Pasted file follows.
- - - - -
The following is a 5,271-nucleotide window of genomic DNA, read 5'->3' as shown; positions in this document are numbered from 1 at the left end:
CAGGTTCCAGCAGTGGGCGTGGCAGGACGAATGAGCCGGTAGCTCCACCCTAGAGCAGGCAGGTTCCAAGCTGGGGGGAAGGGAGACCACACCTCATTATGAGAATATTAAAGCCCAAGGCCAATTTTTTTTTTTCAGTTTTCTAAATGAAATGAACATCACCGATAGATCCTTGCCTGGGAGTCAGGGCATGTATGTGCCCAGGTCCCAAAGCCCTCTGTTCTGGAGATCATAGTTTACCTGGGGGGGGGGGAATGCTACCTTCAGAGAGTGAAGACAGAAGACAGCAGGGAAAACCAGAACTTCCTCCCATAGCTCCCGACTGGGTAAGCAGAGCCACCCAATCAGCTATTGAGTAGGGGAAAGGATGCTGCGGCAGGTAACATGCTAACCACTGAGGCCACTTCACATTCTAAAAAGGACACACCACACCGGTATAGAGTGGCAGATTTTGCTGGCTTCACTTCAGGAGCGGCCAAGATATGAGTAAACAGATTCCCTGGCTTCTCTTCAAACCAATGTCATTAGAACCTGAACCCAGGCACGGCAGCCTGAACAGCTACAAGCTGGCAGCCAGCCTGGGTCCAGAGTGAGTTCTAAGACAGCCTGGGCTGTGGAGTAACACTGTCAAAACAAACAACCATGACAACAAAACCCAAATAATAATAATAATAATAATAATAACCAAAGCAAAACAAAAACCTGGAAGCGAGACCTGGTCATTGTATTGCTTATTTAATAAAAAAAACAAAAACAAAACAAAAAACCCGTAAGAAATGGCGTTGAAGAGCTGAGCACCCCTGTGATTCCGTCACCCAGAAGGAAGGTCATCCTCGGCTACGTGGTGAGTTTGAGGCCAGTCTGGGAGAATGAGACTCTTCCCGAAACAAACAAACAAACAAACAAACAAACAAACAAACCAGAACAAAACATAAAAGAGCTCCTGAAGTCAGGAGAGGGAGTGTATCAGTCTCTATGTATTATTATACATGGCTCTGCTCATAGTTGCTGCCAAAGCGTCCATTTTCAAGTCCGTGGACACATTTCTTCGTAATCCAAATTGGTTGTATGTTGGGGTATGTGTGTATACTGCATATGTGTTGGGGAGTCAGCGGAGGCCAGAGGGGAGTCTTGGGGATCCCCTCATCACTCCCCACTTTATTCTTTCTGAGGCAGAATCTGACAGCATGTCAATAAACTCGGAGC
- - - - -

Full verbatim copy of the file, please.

The following is a 5,271-nucleotide window of genomic DNA, read 5'->3' as shown; positions in this document are numbered from 1 at the left end:
CAGGTTCCAGCAGTGGGCGTGGCAGGACGAATGAGCCGGTAGCTCCACCCTAGAGCAGGCAGGTTCCAAGCTGGGGGGAAGGGAGACCACACCTCATTATGAGAATATTAAAGCCCAAGGCCAATTTTTTTTTTTCAGTTTTCTAAATGAAATGAACATCACCGATAGATCCTTGCCTGGGAGTCAGGGCATGTATGTGCCCAGGTCCCAAAGCCCTCTGTTCTGGAGATCATAGTTTACCTGGGGGGGGGGGAATGCTACCTTCAGAGAGTGAAGACAGAAGACAGCAGGGAAAACCAGAACTTCCTCCCATAGCTCCCGACTGGGTAAGCAGAGCCACCCAATCAGCTATTGAGTAGGGGAAAGGATGCTGCGGCAGGTAACATGCTAACCACTGAGGCCACTTCACATTCTAAAAAGGACACACCACACCGGTATAGAGTGGCAGATTTTGCTGGCTTCACTTCAGGAGCGGCCAAGATATGAGTAAACAGATTCCCTGGCTTCTCTTCAAACCAATGTCATTAGAACCTGAACCCAGGCACGGCAGCCTGAACAGCTACAAGCTGGCAGCCAGCCTGGGTCCAGAGTGAGTTCTAAGACAGCCTGGGCTGTGGAGTAACACTGTCAAAACAAACAACCATGACAACAAAACCCAAATAATAATAATAATAATAATAATAACCAAAGCAAAACAAAAACCTGGAAGCGAGACCTGGTCATTGTATTGCTTATTTAATAAAAAAAACAAAAACAAAACAAAAAACCCGTAAGAAATGGCGTTGAAGAGCTGAGCACCCCTGTGATTCCGTCACCCAGAAGGAAGGTCATCCTCGGCTACGTGGTGAGTTTGAGGCCAGTCTGGGAGAATGAGACTCTTCCCGAAACAAACAAACAAACAAACAAACAAACAAACAAACCAGAACAAAACATAAAAGAGCTCCTGAAGTCAGGAGAGGGAGTGTATCAGTCTCTATGTATTATTATACATGGCTCTGCTCATAGTTGCTGCCAAAGCGTCCATTTTCAAGTCCGTGGACACATTTCTTCGTAATCCAAATTGGTTGTATGTTGGGGTATGTGTGTATACTGCATATGTGTTGGGGAGTCAGCGGAGGCCAGAGGGGAGTCTTGGGGATCCCCTCATCACTCCCCACTTTATTCTTTCTGAGGCAGAATCTGACAGCATGTCAATAAACTCGGAGC